The same day that The Guardian featured the aforementioned article, 4 April 2020, The New York Times reported that 430,000 people had travelled to 17 states by commercial airliners out of China to the United States before Trump imposed the travel restrictions. And since the restrictions were imposed, The New York Times said that 40,000 people had made the same trip. Of the aforementioned 430,000 people, many came directly out of Wuhan, China, the point of origin for the virus that has infected 742,442 Americans and killed 40,585 of those Americans as of today, according to CNN. And Trump made no mention of the mass exodus to the public. So before even remotely proper anti-coronavirus measures were taking place in the U.S., the virus was likely far more present and widespread in America than anyone in the media and the public could have known. At this time, people walked around without practicing social distancing and without wearing masks for far too long after the aforementioned exodus occurred. I would assume that this didn’t help limit the spread of the virus. It probably only exacerbated it. I am not the only one to wonder about this.

13 March 2020 reported that social distancing was fundamental in preventing the spread of the virus. The article asserted that social distancing would flatten the curve far faster than other measures would. The “too little, too late” recommendation on social distancing, which as of late has been a legally mandated practice in New York (at threats of civil penalties), probably facilitated the rapid spread of the virus.

7 April 2020 The Guardian reported that Trump was warned about the “devastating impact” the virus would have in America. An economic advisor, according to memos obtained by The Guardian, posited that Covid-19 would kill as many as 500,000 Americans unless measures were taken immediately. And Trump responded later by saying to the public that, “It’s going to disappear. One day – it’s like a miracle – it will disappear.” Trump has also been quoting as saying that warm weather would miraculously exterminate the virus.

We’ve heard New York governor Andrew M. Cuomo say Trump’s measures have been “too little, too late.” And as New York faced increasing deaths early on, FEMA sent only 400 ventilators. Cuomo said he needed 30,000. Cuomo has implied that this belated response has resulted in mass death in New York.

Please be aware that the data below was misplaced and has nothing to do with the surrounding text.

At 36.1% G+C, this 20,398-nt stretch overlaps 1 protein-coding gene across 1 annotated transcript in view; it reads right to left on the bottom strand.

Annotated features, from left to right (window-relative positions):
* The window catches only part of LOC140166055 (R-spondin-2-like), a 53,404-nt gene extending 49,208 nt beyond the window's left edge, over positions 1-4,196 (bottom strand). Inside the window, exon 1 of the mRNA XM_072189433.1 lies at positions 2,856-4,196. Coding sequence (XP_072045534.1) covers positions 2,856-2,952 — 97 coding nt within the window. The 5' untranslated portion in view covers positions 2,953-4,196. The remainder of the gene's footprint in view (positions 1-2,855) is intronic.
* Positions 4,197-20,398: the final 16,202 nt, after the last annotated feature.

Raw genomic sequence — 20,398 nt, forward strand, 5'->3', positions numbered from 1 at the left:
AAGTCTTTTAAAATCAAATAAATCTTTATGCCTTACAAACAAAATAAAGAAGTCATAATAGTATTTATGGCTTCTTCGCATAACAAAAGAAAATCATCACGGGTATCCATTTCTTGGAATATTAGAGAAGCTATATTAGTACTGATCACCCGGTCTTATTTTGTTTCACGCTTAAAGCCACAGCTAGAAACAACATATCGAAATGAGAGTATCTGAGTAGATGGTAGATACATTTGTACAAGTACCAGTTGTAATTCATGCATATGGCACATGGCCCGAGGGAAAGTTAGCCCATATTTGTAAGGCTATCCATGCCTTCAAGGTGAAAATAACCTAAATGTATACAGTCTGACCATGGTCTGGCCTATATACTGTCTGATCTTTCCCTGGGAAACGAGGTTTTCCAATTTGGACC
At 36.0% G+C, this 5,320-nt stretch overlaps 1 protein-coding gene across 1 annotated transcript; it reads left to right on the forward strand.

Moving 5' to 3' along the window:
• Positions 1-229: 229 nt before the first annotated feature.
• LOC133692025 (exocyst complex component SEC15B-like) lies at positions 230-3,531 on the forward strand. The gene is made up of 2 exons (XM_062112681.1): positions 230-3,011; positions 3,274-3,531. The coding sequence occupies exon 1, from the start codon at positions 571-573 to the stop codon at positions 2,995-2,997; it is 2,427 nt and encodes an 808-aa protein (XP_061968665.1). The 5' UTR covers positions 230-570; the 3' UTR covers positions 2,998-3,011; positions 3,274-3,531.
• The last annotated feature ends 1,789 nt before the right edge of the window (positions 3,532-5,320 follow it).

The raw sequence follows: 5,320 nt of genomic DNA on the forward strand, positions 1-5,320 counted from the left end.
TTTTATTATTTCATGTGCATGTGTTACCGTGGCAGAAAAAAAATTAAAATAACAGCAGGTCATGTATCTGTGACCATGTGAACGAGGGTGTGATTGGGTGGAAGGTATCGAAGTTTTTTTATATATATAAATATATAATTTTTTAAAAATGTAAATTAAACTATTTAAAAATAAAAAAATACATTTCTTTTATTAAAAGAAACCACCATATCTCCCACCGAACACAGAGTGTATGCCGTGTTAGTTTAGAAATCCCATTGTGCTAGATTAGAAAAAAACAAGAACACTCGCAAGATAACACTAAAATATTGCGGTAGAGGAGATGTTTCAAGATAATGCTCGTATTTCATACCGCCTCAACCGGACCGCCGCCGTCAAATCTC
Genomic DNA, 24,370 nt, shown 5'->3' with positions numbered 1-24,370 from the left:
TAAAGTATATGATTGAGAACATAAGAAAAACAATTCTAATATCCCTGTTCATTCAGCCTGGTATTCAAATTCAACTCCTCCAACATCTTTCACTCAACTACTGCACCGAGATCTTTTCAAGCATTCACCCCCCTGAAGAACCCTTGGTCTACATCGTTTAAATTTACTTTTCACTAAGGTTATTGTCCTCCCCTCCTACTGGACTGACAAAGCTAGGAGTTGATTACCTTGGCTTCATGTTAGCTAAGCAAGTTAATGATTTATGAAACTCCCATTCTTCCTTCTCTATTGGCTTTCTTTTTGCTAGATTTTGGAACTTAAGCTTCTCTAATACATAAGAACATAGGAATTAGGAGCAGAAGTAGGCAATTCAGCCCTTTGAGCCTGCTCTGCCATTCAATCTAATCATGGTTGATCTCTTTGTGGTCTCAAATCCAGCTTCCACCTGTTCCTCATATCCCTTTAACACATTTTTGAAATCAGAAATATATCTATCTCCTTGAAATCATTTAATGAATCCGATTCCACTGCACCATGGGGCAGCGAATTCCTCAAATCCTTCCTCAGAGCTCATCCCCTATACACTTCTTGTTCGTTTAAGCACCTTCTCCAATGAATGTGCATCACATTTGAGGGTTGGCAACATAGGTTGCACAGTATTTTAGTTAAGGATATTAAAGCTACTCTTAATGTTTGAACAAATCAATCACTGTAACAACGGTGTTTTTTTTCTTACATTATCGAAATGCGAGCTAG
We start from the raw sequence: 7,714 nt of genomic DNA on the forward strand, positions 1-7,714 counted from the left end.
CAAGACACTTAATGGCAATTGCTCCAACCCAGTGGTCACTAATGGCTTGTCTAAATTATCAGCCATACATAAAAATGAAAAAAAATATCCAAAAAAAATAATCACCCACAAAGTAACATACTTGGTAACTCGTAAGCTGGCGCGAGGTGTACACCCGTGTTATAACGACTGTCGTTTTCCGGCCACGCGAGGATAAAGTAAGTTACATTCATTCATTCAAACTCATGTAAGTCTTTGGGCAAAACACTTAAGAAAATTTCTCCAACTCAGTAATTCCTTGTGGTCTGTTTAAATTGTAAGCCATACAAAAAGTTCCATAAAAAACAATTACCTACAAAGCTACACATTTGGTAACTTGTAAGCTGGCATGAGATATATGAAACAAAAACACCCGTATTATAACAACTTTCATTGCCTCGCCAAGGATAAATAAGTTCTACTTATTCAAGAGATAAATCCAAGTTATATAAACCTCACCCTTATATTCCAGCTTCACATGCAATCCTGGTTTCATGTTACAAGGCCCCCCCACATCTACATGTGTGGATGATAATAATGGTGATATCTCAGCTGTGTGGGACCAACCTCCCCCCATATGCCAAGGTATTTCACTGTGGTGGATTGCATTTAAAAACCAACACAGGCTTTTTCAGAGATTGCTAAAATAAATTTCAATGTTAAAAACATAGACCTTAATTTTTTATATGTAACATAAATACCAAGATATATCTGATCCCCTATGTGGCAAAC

So, it’s not news that President Trump has reacted slowly to the coronavirus pandemic. As I have shown and will continue to show in a moment, he has enacted measures to limit the public’s exposure to the threat that the virus continues to pose for American life. These restrictions were even worse back in January.

What I am trying to say is that restrictions on free speech, such as those enacted by the Trump Administration during the coronavirus pandemic, are a traumatically great example of what failure to observe the First Amendment can mean. It is a terrible example of what the absence of transparency in government can mean in terms of loss of human life. It seems that governmental officials have been in possession of useful virus-related information from very early on. Many of those who have been in possession of such information (that has been urgent in preventing the spread of the virus) have needed to go through highly restrictive regulative channels before they can expose the public to that information. Those regulative channels have dampened the public’s sense of urgency about the lethality of Covid-19.

Shortly before his return from India in late February of this year, where he was to discuss the trade-related facet of the Indian subcontinent's relationship with the United States, a high-ranking official within Trump’s administration issued a warning about the onset of the pandemic. The administration meant to wait until Trump had returned to the U.S. to get his input on how he wanted to handle sensitive information about the virus. However, the official felt it was too urgent.

The report infuriated Trump, and that is when he placed Vice President Pence at the head of what effectively is a PR campaign for how the administration handles the public's exposure to information about the pandemic. Now, all governmental officials must clear what they plan to say to the public before that say it. And they must do so through an office headed by a guy that so badly mishandled the threat of HIV in Indiana, that would have been mitigated by needle exchanges, that a widespread problem with the virus rained down on Illinois’ western neighbor.

These officials in Trump’s Administration are not newsmen or women. However, they do function in a journalistic capacity insofar as they are responsible for official statements on the state and health of the nation. They are being restricted from saying what they feel they need to say, all in the name of not alarming the public. It is probably even more accurate to say that Trump is trying to limit the exposure of information that makes him seem inept. He is likely doing this to increase the chances of his winning the next election.